Work continues apace at Capels Mill
Work at Capels Mill continues at a rate that demands constant attention to appreciate the size of the task involved in the ingenious creation of the new canal channel.
The top picture shows the view from west of the viaduct towards Dr Newton’s Way Bridge over the canal.
Line of towpath revealed
The left of the picture shows the top of the line of the 6.2 meters deep sheet piling.
The portion that remains visible indicates the eventual level of the towpath.
The tops of the piles will be capped with a concrete edge. The next step will be to match this arrangement on the north side of the channel.
This will allow the excavation of material between the two edges to a depth of 2.5 metres. The bottom of that channel will then be sealed with 600 millimetres of puddling clay to retain the water.
The sloping bank to the left of the top picture, known as ‘the batter’ in civil engineering parlance, has received a layer of topsoil that will be seeded in due course. The bank leads up to the very popular ‘temporary’ footpath through the site towards the River Frome and Rodborough beyond.
Project manager Simon Dunn explained, “The local people seem to appreciate the pathway and the view it gives of the works. Many say they hope it will be retained.
"I usually suggest that they let the people know at Stroud District Council. It would certainly save time and money if it did remain”
The middle picture shows the development of that temporary footpath.
The steps at the end have been replaced by a gentle slope down to the river’s edge. Here the well-known footbridge remains next to the still visible remnants of William Capel’s woollen mill once driven by the fast flowing Frome.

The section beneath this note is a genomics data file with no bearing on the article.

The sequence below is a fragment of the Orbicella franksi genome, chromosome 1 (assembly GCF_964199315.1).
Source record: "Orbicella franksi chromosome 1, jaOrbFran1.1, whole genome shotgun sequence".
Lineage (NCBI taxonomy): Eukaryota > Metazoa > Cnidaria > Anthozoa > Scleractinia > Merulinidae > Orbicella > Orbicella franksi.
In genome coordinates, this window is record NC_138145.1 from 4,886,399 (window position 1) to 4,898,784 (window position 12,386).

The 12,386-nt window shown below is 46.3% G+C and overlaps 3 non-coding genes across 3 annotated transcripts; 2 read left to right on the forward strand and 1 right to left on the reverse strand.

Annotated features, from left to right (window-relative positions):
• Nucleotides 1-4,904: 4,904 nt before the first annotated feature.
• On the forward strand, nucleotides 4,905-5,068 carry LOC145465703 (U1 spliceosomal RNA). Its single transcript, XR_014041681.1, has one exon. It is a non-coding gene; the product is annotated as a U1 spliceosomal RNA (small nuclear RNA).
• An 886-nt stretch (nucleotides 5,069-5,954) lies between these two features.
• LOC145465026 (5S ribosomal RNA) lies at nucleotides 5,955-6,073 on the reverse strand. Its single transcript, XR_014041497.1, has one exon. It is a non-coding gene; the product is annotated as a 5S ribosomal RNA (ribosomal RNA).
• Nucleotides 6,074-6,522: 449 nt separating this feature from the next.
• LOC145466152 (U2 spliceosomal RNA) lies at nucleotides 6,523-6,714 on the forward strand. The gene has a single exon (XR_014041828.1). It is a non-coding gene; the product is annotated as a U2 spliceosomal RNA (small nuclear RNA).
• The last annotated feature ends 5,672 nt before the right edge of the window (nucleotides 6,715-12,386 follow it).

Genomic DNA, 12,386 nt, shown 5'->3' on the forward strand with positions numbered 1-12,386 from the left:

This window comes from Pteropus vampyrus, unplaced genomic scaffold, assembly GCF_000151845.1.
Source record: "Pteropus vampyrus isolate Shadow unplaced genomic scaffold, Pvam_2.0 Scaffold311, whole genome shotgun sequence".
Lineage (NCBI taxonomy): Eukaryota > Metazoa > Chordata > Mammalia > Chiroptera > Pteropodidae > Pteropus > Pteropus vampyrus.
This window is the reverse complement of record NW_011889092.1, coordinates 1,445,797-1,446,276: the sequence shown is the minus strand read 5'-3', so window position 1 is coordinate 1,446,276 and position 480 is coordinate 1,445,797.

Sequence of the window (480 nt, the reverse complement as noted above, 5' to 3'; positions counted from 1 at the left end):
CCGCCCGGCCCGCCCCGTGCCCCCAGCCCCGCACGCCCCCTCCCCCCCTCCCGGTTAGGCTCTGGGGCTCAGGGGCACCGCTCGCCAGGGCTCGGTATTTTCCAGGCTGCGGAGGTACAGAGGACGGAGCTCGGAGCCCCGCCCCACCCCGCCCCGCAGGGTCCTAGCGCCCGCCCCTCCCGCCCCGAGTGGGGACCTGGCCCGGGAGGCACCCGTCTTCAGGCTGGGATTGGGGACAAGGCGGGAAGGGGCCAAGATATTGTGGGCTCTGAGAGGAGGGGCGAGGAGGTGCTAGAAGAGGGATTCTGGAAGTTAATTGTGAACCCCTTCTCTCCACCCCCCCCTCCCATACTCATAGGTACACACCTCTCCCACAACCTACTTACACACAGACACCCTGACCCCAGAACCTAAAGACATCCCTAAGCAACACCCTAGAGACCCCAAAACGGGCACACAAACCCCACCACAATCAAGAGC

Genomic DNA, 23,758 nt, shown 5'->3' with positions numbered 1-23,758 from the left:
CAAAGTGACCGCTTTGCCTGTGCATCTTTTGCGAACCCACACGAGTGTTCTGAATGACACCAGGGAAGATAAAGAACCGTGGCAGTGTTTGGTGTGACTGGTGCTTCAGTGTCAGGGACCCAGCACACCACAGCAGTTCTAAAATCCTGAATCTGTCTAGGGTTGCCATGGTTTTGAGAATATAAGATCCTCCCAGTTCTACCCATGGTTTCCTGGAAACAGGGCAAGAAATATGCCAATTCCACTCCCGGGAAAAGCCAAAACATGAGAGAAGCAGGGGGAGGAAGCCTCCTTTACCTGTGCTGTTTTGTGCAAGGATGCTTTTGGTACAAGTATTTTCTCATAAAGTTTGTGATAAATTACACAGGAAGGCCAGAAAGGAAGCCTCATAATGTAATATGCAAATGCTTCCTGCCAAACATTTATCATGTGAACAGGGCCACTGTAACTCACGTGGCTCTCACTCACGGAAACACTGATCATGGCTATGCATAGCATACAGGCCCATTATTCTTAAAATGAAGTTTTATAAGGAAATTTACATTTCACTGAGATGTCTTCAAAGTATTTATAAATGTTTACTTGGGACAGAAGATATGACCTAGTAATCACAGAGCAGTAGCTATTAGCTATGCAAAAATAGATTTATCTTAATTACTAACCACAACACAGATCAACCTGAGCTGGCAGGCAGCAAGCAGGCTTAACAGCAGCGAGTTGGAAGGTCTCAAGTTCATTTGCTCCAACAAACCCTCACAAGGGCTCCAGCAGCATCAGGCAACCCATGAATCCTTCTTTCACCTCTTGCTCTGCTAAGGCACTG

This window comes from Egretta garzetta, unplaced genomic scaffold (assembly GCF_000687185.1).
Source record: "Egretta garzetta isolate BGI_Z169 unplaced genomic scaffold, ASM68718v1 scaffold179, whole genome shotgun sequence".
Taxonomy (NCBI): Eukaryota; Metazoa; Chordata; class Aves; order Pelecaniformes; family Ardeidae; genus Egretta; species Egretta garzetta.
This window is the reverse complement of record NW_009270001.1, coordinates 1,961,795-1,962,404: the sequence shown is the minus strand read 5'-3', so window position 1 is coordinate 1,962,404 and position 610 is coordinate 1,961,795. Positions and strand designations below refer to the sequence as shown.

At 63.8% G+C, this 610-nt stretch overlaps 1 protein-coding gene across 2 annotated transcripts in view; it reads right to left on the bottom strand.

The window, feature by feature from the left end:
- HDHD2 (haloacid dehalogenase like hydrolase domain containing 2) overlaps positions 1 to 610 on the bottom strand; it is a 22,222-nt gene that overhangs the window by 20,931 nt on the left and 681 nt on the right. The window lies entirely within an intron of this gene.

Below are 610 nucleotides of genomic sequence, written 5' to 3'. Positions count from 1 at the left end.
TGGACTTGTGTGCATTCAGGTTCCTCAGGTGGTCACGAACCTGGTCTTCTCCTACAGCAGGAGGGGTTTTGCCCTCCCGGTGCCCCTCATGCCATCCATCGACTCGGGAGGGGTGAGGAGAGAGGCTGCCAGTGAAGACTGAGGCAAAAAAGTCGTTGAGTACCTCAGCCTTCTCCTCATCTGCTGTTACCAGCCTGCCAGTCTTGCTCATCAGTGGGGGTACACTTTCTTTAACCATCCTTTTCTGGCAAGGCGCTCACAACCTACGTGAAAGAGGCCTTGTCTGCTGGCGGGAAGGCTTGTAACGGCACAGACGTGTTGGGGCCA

Take time to linger
This area still presents a beautiful refuge from the traffic of the bypass.
Dippers and Kingfishers are to be seen if you have time to linger on the bridge and marvel at the powerful flow of the River Frome.
Action on the east side
The eastern side of the viaduct remains a hive of activity as concrete piling continues. The 15 metre deep holes are currently being drilled and filled with reinforced concrete at the rate of four or five per day in order to create the wall that will become the northern edge of the new canal.
A find from the past
Simon Dunn referred to the oft asked question ‘Have you dug up anything interesting?’
“We found some proof that this was once Stroud’s rubbish tip the other day. The auger brought up the remains of a newspaper from some five metres down. It carried the date 1962!”
Its not all muddy boots and big machines
The final picture shows Paul White, yet another native of Abergavenny. Paul was on site well away from the mud, rain and roaring diesels.
However, Paul's presence is as vital to the success of the scheme as the big machine expertise we witnessed outside.
Paul applies his skills as the project’s Quantity Surveyor. He leaned back from the computer screen displaying a complex colour coded spread sheet to explain…
“I come up here twice a week to monitor costs and expenditure. It has to be a continual process. I am looking after the interests of the company as well as the client”
Paul seemed to be content with the progress of this huge piece of civil engineering and the numbers behind it all. He made a very reassuring comment before he resumed his work at the keyboard… “Simon and his team are doing a good job here.”
View the Capels Mill Plan
Click here to view the site plan